The Counter Terrorism Fellowship Program (CTFP) is providing important training and education to assist Philippines in integrating its interagency approach to combating terrorism. This program brings together counterparts from different countries and agencies across the counter terrorism (CT) spectrum. Through this cross-fertilization Philippines is building a more comprehensive approach to addressing its particular concerns in combating terrorism; other countries in the region are gaining an understanding of the challenges, successes and failures of CT efforts in Philippines; and the United States is building the Philippines's long-term CT capacity.

In addition to our counter-terrorism cooperation with the Philippines, the United States has important security, commercial and political interests in the Philippines, a treaty ally that straddles important air and sea-lanes. As a nation-state committed to democratic political principles and confident in its exercise of regional leadership, a stable Philippines is an important force for stability in Southeast Asia. The Philippines is committed to close relations with the U.S. in support of regional peace and security in Southeast Asia. It seeks to promote regional economic and political cooperation through the Association of Southeast Asian Nations (ASEAN), the ASEAN Regional Forum and APEC.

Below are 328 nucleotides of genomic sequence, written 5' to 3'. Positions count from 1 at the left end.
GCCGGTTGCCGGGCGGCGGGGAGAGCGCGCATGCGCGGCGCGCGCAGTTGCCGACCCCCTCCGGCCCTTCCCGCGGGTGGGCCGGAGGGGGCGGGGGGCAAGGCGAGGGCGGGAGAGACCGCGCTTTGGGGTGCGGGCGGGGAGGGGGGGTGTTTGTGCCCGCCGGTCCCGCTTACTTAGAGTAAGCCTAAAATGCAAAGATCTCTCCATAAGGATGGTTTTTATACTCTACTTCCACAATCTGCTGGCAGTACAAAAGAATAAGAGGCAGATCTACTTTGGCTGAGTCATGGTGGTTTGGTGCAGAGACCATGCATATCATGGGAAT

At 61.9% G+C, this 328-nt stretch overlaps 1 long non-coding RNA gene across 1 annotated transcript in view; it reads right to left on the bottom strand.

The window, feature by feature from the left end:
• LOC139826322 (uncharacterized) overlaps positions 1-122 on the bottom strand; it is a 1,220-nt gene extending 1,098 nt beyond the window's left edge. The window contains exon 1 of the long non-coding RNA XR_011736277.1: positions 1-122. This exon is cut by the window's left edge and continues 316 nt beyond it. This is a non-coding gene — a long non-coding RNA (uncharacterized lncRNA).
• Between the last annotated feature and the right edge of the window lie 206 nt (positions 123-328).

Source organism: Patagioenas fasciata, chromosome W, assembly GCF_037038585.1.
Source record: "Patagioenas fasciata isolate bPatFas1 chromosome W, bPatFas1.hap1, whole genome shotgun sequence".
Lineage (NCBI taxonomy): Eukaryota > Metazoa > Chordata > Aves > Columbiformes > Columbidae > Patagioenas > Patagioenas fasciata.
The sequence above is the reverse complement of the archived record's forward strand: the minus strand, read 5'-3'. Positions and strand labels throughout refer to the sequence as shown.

IMET funds have contributed to overall regional stability and focuses on positively influencing the Philippine military's professionalism and discipline. IMET training also helped further strengthen civilian control over the military, contributing to a decline in the number of reported incidents of human rights abuses. The steady advancement of IMET graduates helps ensure the continued understanding and cooperation of the Government of the Philippines on U.S. views toward regional issues. IMET graduates who populate the top ranks of the AFP contributed to building the close professional military-to-military relations that exist between the U.S. military and the AFP. Now that the Visiting Forces Agreement (VFA) has entered into force, the U.S. military is actively engaged in ship visits and joint training exercises with the AFP.

These cooperative bilateral military activities constitute important steps toward normalizing our military-to-military ties and increasing inter-operability and standardization with the AFP. It also enables the AFP to defend the national borders against external aggression, counter the Communist and Muslim separatist insurgencies, participate in international and regional peacekeeping operations and combat terrorism. In support of these goals, and in keeping with our treaty ally relationship, Philippine officers have participated in a range of operational, officer training and leadership courses. These include courses related to military medicine, aviation, aircraft maintenance, amphibious training, engineering and electrical training, field artillery, maritime and coast guard training, psychological operations, radio communications, ranger operations, signals, supply, service and maintenance and related courses.